Rummanah Aasi
   The Empire State Building is a well known landmark in New York. It is frequently used in movies where the hero and heroine either meet or get together. Sleepless in Seattle or An Affair to Remember, anyone? Do you know why the Empire State Building was built in the first place? I don't and that why I picked up Deborah Hopkinson's historical fiction, picture book called Sky Boys.


Description: In 1931, a boy and his father watch as the world's tallest building, the Empire State Building, is constructed near their Manhattan home.


Review: I really liked Sky Boys from the moment I opened the book up. The front and back panels of the book are actual photographs of men working on the Empire State Building. The photographs grabbed my attention right away and I couldn't wait to start the book. The story's setting is the Great Depression and is told from the point of view of a 10 year old boy. The boy learns about how the building is built. The illustrations compliment the lyrical and information packed words quite well. Though the worker's experience of creating the Empire State Building isn't mentioned, you can just feel how the building soon becomes a symbol of hope during the darkest days of U.S. History. This would make a great read aloud for 1st and 2nd graders.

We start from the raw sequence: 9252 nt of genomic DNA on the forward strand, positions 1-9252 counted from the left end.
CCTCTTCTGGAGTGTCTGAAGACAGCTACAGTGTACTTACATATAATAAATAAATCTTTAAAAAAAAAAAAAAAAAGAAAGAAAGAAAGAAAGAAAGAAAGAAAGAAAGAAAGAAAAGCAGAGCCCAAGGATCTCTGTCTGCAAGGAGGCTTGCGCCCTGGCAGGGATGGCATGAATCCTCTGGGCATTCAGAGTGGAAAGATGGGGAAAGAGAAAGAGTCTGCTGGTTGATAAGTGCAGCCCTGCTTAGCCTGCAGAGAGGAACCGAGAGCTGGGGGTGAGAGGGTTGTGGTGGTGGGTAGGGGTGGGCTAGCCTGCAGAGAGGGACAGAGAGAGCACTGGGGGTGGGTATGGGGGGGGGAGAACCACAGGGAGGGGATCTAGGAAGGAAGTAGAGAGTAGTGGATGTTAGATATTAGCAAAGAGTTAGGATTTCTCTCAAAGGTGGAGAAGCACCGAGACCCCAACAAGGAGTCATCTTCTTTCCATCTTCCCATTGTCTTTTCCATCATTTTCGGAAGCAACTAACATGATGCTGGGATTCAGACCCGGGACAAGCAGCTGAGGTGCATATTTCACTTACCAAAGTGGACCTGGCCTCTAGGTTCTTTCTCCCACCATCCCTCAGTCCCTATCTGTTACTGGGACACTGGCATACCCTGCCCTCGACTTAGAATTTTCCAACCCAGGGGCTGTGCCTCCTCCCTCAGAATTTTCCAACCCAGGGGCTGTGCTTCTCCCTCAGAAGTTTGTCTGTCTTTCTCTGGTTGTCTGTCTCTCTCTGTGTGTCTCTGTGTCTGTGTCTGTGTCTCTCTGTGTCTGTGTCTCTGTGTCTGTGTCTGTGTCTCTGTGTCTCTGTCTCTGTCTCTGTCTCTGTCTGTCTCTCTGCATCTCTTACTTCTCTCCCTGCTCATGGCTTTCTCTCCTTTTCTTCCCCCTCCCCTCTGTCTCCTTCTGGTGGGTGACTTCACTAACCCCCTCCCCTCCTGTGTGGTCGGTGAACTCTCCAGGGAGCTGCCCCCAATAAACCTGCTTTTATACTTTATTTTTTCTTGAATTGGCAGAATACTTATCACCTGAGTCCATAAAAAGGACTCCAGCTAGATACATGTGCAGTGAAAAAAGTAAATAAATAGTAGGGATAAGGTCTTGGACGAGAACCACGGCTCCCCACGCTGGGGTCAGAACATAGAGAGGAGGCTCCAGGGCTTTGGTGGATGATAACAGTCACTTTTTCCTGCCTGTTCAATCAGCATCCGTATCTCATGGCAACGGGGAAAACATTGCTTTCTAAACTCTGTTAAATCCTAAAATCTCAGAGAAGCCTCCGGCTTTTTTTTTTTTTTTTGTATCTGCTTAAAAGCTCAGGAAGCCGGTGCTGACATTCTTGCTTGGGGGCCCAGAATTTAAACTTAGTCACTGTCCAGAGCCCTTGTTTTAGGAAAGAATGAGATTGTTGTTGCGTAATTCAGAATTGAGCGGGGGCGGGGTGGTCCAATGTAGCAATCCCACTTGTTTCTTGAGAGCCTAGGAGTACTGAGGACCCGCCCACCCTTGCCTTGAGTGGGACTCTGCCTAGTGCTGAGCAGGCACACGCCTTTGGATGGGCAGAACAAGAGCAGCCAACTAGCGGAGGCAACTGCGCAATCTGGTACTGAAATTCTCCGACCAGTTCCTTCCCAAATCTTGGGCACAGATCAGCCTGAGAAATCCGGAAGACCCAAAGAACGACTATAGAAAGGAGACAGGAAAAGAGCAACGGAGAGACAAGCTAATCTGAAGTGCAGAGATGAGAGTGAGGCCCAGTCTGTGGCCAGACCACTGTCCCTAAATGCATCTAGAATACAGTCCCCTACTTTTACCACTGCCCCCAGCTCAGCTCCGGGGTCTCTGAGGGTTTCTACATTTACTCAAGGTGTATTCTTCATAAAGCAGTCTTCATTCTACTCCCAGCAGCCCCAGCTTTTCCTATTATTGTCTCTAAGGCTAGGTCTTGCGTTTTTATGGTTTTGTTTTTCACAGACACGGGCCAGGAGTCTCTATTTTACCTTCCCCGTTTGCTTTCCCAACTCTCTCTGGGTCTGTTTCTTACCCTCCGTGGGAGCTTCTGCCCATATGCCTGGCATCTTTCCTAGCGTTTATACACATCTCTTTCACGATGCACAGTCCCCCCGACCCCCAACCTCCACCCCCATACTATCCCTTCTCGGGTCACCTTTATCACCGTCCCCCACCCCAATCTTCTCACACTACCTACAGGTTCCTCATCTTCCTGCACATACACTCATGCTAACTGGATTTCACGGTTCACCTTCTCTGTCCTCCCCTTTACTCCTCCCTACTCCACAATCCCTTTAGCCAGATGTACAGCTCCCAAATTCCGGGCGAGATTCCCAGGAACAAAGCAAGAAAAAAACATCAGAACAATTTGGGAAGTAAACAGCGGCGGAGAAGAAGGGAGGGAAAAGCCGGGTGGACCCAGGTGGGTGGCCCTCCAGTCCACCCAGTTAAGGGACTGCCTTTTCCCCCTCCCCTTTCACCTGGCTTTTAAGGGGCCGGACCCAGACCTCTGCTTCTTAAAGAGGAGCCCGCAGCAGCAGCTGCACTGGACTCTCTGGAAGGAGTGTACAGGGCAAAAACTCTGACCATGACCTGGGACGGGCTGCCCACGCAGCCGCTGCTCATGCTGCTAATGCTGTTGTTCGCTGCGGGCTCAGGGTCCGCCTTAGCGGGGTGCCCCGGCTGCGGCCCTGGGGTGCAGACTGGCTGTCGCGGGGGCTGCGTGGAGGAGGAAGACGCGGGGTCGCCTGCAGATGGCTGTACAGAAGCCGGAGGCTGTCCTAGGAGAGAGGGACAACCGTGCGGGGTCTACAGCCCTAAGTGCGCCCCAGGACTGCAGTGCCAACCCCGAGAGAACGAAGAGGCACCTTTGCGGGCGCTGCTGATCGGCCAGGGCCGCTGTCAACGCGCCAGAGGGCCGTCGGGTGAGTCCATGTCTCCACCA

Rating: 4 stars

Words of Caution: None. Squeaky clean.

Curriculum Connection: Social Studies and English (Poetry)

If you like this book try: Skyscraper by Susan Goodman or Sky Dancer by Connie Ann Kirk
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